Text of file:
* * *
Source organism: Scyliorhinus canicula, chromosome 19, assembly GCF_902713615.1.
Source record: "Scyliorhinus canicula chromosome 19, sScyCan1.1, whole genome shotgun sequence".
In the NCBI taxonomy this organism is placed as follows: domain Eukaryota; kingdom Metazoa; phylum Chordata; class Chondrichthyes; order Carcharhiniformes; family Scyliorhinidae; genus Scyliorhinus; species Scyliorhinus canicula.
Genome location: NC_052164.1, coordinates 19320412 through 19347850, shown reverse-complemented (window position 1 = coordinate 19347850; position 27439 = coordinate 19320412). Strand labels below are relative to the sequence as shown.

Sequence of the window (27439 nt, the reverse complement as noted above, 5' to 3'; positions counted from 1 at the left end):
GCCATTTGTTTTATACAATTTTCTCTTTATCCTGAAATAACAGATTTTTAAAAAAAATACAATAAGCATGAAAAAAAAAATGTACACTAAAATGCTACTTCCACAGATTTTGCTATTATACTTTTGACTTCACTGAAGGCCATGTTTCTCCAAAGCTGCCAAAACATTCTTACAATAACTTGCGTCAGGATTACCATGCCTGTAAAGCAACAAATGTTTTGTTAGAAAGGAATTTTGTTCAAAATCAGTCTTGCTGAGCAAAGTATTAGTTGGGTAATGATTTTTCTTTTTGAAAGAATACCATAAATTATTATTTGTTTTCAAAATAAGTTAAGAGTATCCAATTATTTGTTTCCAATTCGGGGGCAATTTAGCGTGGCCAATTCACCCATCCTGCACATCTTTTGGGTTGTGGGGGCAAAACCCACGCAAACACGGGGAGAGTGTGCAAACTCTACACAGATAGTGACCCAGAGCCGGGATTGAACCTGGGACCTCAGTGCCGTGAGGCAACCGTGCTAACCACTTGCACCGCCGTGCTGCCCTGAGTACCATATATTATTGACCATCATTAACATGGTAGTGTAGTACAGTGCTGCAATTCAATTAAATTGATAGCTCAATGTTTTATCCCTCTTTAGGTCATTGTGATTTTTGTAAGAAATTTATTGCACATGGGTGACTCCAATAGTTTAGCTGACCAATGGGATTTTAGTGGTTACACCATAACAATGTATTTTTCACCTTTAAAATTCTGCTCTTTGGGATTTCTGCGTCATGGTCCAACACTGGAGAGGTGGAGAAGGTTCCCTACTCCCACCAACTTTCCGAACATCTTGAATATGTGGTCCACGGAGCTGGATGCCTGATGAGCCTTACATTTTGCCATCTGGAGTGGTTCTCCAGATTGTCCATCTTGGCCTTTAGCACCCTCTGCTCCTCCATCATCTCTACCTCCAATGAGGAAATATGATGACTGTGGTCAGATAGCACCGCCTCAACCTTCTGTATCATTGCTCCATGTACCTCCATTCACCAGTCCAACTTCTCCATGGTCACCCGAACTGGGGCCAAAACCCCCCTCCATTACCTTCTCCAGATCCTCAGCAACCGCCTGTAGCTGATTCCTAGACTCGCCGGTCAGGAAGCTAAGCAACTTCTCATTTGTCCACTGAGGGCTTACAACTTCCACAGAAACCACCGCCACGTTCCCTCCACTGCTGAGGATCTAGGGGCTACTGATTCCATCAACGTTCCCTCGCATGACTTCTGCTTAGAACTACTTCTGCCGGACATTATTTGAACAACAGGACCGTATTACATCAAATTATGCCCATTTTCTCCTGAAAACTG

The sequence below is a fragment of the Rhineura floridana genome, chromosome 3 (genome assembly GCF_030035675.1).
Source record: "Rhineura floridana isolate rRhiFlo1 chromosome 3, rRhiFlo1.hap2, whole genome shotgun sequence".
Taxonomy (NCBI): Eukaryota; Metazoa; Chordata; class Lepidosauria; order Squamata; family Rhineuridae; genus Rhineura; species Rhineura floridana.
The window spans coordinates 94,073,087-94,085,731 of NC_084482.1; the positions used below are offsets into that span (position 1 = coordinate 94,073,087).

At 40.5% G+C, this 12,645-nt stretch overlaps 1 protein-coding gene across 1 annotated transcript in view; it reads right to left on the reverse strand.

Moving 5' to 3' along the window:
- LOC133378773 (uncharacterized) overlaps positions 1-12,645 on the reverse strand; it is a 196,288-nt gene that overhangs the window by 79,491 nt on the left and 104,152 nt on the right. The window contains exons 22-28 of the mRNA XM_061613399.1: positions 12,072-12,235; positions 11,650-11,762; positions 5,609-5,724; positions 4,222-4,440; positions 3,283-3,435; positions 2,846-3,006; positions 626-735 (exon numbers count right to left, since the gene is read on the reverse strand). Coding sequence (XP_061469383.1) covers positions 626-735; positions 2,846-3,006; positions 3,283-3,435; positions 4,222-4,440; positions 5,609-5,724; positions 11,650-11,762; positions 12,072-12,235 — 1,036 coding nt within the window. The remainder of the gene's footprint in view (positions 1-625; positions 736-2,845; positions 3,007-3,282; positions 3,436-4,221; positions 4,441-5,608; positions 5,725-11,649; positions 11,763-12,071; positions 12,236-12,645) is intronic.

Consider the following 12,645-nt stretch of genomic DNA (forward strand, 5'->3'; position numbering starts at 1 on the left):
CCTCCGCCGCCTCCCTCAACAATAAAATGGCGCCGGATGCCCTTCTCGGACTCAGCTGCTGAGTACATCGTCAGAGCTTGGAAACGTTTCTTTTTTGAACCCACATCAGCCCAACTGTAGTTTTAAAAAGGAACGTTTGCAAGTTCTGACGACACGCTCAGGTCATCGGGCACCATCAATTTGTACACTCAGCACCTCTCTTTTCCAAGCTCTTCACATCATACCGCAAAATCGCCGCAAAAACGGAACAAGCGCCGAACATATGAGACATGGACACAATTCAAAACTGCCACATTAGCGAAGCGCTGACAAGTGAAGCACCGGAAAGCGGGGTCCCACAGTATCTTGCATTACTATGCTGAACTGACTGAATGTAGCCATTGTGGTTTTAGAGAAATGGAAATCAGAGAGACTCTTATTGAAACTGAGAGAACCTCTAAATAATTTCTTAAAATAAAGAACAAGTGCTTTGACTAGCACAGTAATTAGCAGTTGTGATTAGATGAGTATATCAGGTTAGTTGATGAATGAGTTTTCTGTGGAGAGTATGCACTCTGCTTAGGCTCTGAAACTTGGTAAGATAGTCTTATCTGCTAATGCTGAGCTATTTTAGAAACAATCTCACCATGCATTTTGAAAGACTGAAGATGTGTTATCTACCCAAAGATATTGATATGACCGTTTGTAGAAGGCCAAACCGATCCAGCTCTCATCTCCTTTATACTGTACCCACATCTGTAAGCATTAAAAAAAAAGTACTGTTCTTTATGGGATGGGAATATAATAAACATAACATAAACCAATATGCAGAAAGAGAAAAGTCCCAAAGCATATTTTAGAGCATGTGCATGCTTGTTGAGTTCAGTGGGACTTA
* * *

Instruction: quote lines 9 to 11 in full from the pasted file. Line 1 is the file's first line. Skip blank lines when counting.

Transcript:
Taxonomy (NCBI): Eukaryota; Metazoa; Chordata; class Lepidosauria; order Squamata; family Rhineuridae; genus Rhineura; species Rhineura floridana.
The window spans coordinates 94,073,087-94,085,731 of NC_084482.1; the positions used below are offsets into that span (position 1 = coordinate 94,073,087).

At 40.5% G+C, this 12,645-nt stretch overlaps 1 protein-coding gene across 1 annotated transcript in view; it reads right to left on the reverse strand.